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I am trying to work out what I need to trigger my flashes, which are Yongnuo YN-565EX (Nikon).

I have found two options, but I am not sure if I need both. One is a "wireless flash controller" (Yongnuo YN-560-TX) and the other is a wireless flash trigger (Yongnuo YN-622N). I'm not sure what the difference is. Can you tell me?

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One attaches to and sends the signal from your camera. It is what we call the controller or transmitter. The other receives that signal and is attached to the flash and is called the receiver or trigger.

Transceivers are able to do both functions: they can act as a transmitter when attached to the camera or as a receiver when attached to the flash.

Also note that some wireless systems use optical signals (pre-flashes) to communicate with the off camera flashes, while other systems use radio signals to communicate. The receiver built in to your YN565EX is an optical one. That is why you would need to attach a radio receiver to it for use with the YN-560TX which transmits via radio, rather than optical, signals.

  • Many Thanks, so does that mean I need both? If yes, I am buying 2 speedlights so do I need 2 receivers and one controller? – Sankalp Nov 14 '14 at 5:59
  • Because you are planning to use TTL, yes. You will need an aditional transceiver for your second flash. If you want to go manual, then you can set your second flash to slave mode S2 and it will fire automatically at whatever power you set it to when the main flash goes off. – MikeV Nov 14 '14 at 22:48
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    @MikeV He doesn't necessarily need a second transceiver, a simple receiver on the correct frequency would also work. – Michael C Nov 15 '14 at 22:27
  • @MichaelClark You are correct. A receiver that will receive full TTL info would work perfectly. – MikeV Nov 16 '14 at 20:07
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I am not mentioning the secific models I'm only adressing the main question:

What is the difference between this wireless flash trigger and wireless flash controller?

A flash trigger, well simply trigers one or several flashes. In some cases it can wake up them, but that is it.

A flash controller can change the output power, of one or several fhashes, normally distribuited into groups. So you can set "A" group at 1/2 power, "B" to 1/8 etc.

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The YN-560-TX can only control the power remotely on a YN-560III or YN-560IV. Using it with a YN-565EX will only work if the YN-565EX is on an RF-602 Rx unit, or RF-603, RF-603II, or RF-605 transceiver, and the only control it can offer is firing the flash in sync. (With the RF-605, however, you can also use groups control to turning firing on/off for that specific flash).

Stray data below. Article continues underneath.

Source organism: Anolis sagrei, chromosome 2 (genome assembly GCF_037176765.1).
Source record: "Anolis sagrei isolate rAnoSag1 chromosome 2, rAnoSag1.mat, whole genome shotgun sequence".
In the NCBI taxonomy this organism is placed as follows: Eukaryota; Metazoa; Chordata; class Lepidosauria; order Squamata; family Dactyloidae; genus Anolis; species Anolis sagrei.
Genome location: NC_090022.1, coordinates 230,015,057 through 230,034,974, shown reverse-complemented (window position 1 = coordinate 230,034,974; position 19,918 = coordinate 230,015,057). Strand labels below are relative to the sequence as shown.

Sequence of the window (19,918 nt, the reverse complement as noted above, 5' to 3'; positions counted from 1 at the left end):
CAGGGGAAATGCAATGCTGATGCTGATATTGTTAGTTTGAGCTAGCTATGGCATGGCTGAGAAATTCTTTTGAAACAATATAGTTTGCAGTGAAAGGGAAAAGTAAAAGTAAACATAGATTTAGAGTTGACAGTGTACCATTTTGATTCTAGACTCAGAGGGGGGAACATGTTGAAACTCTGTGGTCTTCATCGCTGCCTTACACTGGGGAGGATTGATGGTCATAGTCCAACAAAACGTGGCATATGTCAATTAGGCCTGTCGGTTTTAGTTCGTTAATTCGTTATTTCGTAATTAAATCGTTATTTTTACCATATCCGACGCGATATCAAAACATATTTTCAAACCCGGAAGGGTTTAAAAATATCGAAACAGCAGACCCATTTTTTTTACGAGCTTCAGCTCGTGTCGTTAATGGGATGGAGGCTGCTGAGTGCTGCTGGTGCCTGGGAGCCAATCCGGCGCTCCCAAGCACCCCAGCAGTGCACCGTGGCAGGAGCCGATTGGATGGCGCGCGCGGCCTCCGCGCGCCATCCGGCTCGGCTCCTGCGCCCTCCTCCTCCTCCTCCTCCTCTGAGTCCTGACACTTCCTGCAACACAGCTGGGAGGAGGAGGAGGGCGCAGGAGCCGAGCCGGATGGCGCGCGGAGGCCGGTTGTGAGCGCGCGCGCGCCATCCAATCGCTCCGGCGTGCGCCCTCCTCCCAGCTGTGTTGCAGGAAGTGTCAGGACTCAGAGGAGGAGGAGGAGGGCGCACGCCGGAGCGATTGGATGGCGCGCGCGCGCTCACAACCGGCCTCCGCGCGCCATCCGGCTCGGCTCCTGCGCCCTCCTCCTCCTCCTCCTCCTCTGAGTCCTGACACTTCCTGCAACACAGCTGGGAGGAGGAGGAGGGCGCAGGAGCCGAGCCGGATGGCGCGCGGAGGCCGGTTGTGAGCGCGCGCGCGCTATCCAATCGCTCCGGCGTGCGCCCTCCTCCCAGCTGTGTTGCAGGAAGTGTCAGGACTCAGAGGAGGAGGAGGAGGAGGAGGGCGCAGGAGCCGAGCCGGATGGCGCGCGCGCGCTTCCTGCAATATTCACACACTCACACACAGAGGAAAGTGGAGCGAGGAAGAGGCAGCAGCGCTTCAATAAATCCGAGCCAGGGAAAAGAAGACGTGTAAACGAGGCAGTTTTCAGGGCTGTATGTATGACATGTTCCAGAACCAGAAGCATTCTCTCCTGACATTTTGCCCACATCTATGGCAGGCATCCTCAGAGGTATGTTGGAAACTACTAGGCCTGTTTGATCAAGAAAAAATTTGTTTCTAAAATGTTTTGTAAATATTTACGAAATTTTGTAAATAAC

The YN-622C transceiver is probably the best companion for the YN-568EX if you want to take advantage of the iTTL, FP flash, and remote power control capabilities of the YN-565EX.

To remotely control a YN-565EX over radio with TTL/FP capability with YN triggers, you'd need a YN-622N transceiver to act as a receiver, and either a second YN-622N or YN-622N-TX to act as the on-camera transmitter unit. The YN-622N-TX dedicated transmitter is much easier to use than a YN-622N transceiver because it has an LCD display to show the flash's settings, while the transceiver only has a few LEDs to indicate channel, group, and power settings.

The YN-565EX (and Mk II) have CLS slave capability, so you don't have to use radio triggers, if your camera body has a built-in CLS commander in the pop-up flash. They also have two "dumb" optical slave modes (S1/S2) which can act like Nikon's SU-4 mode to be set off by any pop-up flash, without using CLS.

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Quick update : TX versions of both 622(C/N) and 560 are available now at http://stores.ebay.com/hkyongnuophotoequipment/

– The YN-622-TX and YN-622C receivers are a full ETTL and Remote Manual system. – The YN560-TX and YN-560 III flash units are a Remote Manual system only. - See more at: http://flashhavoc.com/yongnuo-yn560-tx-to-yn-622c-compatibility-added

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